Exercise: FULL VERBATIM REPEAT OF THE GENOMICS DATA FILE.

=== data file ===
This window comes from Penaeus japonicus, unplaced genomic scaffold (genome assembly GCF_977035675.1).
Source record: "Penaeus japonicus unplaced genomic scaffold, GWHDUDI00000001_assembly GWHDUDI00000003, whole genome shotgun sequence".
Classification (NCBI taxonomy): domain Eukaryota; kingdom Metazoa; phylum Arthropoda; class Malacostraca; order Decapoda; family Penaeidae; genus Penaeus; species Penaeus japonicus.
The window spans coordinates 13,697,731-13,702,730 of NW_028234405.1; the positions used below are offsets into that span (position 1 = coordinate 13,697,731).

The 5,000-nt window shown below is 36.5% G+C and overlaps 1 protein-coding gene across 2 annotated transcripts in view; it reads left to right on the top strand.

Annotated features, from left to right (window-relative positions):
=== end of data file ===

This window comes from Penaeus japonicus, unplaced genomic scaffold (genome assembly GCF_977035675.1).
Source record: "Penaeus japonicus unplaced genomic scaffold, GWHDUDI00000001_assembly GWHDUDI00000003, whole genome shotgun sequence".
Classification (NCBI taxonomy): domain Eukaryota; kingdom Metazoa; phylum Arthropoda; class Malacostraca; order Decapoda; family Penaeidae; genus Penaeus; species Penaeus japonicus.
The window spans coordinates 13,697,731-13,702,730 of NW_028234405.1; the positions used below are offsets into that span (position 1 = coordinate 13,697,731).

The 5,000-nt window shown below is 36.5% G+C and overlaps 1 protein-coding gene across 2 annotated transcripts in view; it reads left to right on the top strand.

Annotated features, from left to right (window-relative positions):